Once upon a time, in the southeastern part of a commonwealth called
Upon unwrapping the package and claiming the small horse-riding figure for his own, young Jack begged whoever was able to join him in a game. Young William, his brother, was able only to throw the money and move everyone’s pieces but his own. Father (racecar) proved more than able and quite willing. Father still had the board memorized from his own youth, and nuances of strategy, and the cost of every property, nay almost every damn detail. He had the habit of saying, for example “That will be $22,” upon Mother’s rolling the dice.” “Shuttest thou up,” she requested. “I want to discover everything myself!” But I digress.
Jack, as Mother and Father soon learned, liketh not to lose. Upon losing, tears would roll down his face and Mother, yea, thought her heart would break. Upon winning, Jack would shout, “Let’s play another game!!” Hence, many a game transpired, upon the kitchen table, the dining room table, the living room rug, and finally on the floor in the new sunroom.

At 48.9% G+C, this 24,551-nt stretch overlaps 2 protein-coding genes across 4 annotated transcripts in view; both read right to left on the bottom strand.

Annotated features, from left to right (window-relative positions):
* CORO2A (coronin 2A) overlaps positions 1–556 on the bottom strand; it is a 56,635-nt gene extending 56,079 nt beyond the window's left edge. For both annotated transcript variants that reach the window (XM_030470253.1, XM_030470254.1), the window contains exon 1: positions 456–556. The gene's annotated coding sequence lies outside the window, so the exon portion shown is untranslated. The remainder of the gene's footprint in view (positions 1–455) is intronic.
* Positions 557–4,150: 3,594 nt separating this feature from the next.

One day, Jack and Mother started a game in the new sunroom. Jack announced, “I’m going to buy Broadway and
Turn upon turn ensued. In a twinkling, it seemed, he had three houses on Boardwalk and two on
“I give up,” sayeth Mother breezily, “You win.” “No, no! Let’s keep playing.” Mother trieth again, “I’m going to wash the sunroom floor before before we put the furniture in, so we need to put the game away.” “No! Let’s just finish in another room! The game can last longer!”
Desirest thou a moral for this story? I can’t really think of one other than “If thou shouldst sell thy